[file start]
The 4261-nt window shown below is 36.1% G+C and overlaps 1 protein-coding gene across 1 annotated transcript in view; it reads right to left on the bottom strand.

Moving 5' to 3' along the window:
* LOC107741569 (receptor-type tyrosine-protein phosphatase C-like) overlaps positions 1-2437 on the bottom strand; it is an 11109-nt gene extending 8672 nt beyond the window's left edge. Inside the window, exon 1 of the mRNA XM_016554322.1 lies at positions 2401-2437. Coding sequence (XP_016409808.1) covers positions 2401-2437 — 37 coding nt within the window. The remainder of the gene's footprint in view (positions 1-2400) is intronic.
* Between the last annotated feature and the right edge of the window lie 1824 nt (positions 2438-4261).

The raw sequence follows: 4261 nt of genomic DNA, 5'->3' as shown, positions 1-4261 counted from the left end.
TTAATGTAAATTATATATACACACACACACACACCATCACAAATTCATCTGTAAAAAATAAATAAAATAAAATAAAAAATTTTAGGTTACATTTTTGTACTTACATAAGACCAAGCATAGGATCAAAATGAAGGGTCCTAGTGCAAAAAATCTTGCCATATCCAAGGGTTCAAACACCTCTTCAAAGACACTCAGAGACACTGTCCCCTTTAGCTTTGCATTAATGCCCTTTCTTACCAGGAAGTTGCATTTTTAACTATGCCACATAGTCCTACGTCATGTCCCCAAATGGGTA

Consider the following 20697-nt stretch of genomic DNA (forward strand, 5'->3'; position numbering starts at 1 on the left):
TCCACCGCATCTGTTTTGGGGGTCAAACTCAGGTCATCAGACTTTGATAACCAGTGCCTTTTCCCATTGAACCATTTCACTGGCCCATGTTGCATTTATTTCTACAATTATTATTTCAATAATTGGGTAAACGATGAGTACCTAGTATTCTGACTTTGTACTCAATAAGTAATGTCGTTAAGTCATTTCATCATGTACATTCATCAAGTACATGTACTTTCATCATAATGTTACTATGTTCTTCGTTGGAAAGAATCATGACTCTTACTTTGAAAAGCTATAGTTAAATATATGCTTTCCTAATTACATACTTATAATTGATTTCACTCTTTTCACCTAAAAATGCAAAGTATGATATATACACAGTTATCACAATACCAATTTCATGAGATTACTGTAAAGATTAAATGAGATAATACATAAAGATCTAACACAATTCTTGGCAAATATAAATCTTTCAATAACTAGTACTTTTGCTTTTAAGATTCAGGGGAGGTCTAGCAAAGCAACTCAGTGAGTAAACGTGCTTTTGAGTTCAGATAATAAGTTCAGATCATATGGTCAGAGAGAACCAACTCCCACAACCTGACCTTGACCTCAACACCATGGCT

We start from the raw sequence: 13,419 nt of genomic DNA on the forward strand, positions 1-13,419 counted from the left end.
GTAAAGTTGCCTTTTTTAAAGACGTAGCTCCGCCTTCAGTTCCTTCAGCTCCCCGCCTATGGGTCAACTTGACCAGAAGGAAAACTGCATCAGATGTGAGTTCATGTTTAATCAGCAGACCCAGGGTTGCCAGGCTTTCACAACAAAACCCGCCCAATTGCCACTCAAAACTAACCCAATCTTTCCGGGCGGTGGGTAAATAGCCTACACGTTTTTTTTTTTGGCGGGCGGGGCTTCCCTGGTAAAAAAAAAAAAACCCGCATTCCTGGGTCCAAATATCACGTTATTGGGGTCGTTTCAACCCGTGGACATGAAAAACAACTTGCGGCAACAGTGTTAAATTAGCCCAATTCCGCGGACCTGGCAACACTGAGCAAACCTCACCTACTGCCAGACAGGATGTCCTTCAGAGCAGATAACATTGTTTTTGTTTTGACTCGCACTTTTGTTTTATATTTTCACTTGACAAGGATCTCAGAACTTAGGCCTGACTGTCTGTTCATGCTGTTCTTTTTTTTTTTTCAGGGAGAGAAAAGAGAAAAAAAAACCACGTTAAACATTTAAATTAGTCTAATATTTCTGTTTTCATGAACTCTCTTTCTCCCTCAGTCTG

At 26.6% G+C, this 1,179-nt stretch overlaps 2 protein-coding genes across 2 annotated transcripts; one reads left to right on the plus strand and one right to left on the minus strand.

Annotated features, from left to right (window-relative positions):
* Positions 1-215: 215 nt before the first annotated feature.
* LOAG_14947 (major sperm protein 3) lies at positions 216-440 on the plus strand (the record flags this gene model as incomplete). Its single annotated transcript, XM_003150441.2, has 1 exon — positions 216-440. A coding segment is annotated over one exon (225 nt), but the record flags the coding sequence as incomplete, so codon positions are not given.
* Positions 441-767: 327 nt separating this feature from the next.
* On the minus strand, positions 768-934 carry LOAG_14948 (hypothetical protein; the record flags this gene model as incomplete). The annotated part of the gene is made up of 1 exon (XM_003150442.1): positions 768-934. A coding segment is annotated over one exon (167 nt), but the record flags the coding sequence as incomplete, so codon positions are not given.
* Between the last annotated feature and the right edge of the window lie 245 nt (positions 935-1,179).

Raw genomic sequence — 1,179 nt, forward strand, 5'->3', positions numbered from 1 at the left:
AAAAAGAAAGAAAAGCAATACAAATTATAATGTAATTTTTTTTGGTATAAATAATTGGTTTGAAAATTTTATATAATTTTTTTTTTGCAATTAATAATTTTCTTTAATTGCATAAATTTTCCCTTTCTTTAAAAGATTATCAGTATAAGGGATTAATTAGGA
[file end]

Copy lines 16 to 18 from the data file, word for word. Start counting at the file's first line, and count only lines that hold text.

* On the minus strand, positions 768-934 carry LOAG_14948 (hypothetical protein; the record flags this gene model as incomplete). The annotated part of the gene is made up of 1 exon (XM_003150442.1): positions 768-934. A coding segment is annotated over one exon (167 nt), but the record flags the coding sequence as incomplete, so codon positions are not given.
* Between the last annotated feature and the right edge of the window lie 245 nt (positions 935-1,179).

Raw genomic sequence — 1,179 nt, forward strand, 5'->3', positions numbered from 1 at the left: